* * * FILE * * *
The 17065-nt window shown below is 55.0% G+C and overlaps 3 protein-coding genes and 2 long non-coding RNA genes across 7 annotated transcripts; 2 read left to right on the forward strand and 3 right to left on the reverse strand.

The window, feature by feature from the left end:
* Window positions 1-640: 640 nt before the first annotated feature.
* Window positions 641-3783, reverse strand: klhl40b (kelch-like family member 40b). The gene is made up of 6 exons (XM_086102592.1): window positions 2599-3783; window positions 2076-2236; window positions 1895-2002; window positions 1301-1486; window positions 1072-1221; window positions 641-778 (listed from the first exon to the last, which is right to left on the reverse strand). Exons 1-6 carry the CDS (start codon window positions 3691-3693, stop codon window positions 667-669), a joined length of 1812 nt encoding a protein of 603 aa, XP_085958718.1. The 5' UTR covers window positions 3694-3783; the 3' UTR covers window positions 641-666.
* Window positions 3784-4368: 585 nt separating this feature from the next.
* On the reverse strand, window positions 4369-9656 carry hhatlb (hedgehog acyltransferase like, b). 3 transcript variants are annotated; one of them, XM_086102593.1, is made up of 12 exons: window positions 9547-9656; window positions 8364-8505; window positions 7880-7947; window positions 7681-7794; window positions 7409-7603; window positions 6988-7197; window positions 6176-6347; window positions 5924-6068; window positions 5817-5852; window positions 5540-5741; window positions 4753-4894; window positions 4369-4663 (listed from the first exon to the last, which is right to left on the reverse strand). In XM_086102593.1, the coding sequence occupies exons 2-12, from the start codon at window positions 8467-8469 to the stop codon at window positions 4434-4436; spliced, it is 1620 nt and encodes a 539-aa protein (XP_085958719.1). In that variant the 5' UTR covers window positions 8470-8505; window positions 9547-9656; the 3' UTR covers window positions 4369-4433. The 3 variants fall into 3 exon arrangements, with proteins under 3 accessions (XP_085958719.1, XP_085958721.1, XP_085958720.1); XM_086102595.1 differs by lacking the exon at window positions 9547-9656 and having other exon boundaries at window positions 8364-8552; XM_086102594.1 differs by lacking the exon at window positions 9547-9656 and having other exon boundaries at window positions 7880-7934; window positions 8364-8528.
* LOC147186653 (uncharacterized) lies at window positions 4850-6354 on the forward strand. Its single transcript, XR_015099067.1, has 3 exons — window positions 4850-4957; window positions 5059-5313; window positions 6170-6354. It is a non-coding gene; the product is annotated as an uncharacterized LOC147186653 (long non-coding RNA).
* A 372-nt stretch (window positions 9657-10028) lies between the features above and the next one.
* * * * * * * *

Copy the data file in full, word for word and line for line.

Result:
The 17065-nt window shown below is 55.0% G+C and overlaps 3 protein-coding genes and 2 long non-coding RNA genes across 7 annotated transcripts; 2 read left to right on the forward strand and 3 right to left on the reverse strand.

The window, feature by feature from the left end:
* Window positions 1-640: 640 nt before the first annotated feature.
* Window positions 641-3783, reverse strand: klhl40b (kelch-like family member 40b). The gene is made up of 6 exons (XM_086102592.1): window positions 2599-3783; window positions 2076-2236; window positions 1895-2002; window positions 1301-1486; window positions 1072-1221; window positions 641-778 (listed from the first exon to the last, which is right to left on the reverse strand). Exons 1-6 carry the CDS (start codon window positions 3691-3693, stop codon window positions 667-669), a joined length of 1812 nt encoding a protein of 603 aa, XP_085958718.1. The 5' UTR covers window positions 3694-3783; the 3' UTR covers window positions 641-666.
* Window positions 3784-4368: 585 nt separating this feature from the next.
* On the reverse strand, window positions 4369-9656 carry hhatlb (hedgehog acyltransferase like, b). 3 transcript variants are annotated; one of them, XM_086102593.1, is made up of 12 exons: window positions 9547-9656; window positions 8364-8505; window positions 7880-7947; window positions 7681-7794; window positions 7409-7603; window positions 6988-7197; window positions 6176-6347; window positions 5924-6068; window positions 5817-5852; window positions 5540-5741; window positions 4753-4894; window positions 4369-4663 (listed from the first exon to the last, which is right to left on the reverse strand). In XM_086102593.1, the coding sequence occupies exons 2-12, from the start codon at window positions 8467-8469 to the stop codon at window positions 4434-4436; spliced, it is 1620 nt and encodes a 539-aa protein (XP_085958719.1). In that variant the 5' UTR covers window positions 8470-8505; window positions 9547-9656; the 3' UTR covers window positions 4369-4433. The 3 variants fall into 3 exon arrangements, with proteins under 3 accessions (XP_085958719.1, XP_085958721.1, XP_085958720.1); XM_086102595.1 differs by lacking the exon at window positions 9547-9656 and having other exon boundaries at window positions 8364-8552; XM_086102594.1 differs by lacking the exon at window positions 9547-9656 and having other exon boundaries at window positions 7880-7934; window positions 8364-8528.
* LOC147186653 (uncharacterized) lies at window positions 4850-6354 on the forward strand. Its single transcript, XR_015099067.1, has 3 exons — window positions 4850-4957; window positions 5059-5313; window positions 6170-6354. It is a non-coding gene; the product is annotated as an uncharacterized LOC147186653 (long non-coding RNA).
* A 372-nt stretch (window positions 9657-10028) lies between the features above and the next one.